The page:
Haya Pomrenze's "Hook" conveys the complexities of the Jewish Modern Orthodox female experience. The narrator is an insider and an outsider, dependent and contemptuous, a follower and a free spirit. Like the child in "Straddle" hooking her feet into the stirrups of a carousel horse, the heroine labors to stand on solid ground while staking her claim in a world further complicated by the push and pull of the mother-daughter relationship, explored throughout the book and masterfully portrayed in the title poem. You'll struggle not to laugh and cry at the same time while reading this poetry debut.
“Hook has earned its place on my night table. And I thought Catholics were crazy!” Christopher Cooper – Hollywood, Florida
“I find a kindred spirit in Haya Pomrenze. Most of
us have hooked our mother’s bra although few of us own up to it.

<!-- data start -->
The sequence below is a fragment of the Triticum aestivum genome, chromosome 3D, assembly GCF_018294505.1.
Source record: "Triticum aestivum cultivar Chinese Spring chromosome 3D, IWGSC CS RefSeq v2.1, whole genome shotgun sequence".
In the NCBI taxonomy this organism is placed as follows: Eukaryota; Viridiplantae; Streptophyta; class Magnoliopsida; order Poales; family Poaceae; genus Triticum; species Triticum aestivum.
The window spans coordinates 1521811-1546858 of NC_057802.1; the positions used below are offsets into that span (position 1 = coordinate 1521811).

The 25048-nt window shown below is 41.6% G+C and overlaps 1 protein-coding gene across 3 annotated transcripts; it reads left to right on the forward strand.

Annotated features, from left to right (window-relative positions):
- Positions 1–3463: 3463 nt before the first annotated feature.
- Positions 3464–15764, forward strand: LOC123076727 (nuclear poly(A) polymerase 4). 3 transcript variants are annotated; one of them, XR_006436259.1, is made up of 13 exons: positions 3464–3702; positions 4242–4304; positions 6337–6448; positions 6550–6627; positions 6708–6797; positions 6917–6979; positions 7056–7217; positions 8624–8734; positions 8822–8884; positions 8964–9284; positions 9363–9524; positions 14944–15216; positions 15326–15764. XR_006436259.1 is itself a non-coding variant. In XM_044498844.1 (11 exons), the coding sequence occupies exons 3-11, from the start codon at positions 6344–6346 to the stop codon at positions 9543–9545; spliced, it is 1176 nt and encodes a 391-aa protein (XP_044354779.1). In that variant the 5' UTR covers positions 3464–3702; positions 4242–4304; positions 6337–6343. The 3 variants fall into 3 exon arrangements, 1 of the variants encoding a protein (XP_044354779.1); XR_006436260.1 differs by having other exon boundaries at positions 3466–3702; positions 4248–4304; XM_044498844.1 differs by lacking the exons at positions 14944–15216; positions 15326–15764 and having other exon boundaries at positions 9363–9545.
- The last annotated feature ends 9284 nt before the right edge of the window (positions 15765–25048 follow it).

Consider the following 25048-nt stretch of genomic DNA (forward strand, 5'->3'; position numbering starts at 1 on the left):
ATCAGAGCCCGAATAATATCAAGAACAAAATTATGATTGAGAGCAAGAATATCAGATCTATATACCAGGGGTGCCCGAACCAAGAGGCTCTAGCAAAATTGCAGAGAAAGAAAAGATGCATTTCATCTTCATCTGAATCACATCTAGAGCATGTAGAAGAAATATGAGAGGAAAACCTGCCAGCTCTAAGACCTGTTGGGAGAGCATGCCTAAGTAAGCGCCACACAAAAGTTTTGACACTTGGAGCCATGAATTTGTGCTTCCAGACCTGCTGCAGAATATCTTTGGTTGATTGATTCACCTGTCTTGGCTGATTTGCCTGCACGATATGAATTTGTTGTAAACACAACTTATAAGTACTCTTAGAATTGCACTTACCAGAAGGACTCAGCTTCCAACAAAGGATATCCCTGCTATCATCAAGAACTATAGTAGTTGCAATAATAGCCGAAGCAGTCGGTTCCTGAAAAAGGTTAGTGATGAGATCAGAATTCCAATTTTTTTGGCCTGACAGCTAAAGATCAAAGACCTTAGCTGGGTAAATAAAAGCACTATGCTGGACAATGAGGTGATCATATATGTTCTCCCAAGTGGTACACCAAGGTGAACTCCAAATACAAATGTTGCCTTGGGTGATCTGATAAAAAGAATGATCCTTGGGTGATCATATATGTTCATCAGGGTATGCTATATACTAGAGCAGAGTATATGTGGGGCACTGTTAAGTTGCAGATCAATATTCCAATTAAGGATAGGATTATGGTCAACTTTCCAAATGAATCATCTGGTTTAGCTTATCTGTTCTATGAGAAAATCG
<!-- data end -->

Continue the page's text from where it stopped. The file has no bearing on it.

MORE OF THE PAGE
Pomrenze confesses this and a whole lot more. This book is a gem.”
“It’s hard to find a poet nowadays that relies on
the most basic daily activities as metaphors for the key issues in life.
I felt like I was in a terrific reality show.”
“What can I say? I’m hooked! My wife identified
with the female characters but don’t give short shrift to the men in
this collection. They’re funny as hell.”
“As a mental health counselor, I usually don’t go
for making fun of the insane. In reading this book, however, I came to
realize that Pomrenze thinks we are all insane. I laughed and I cried
and then I laughed some more.”
Click here for Hook: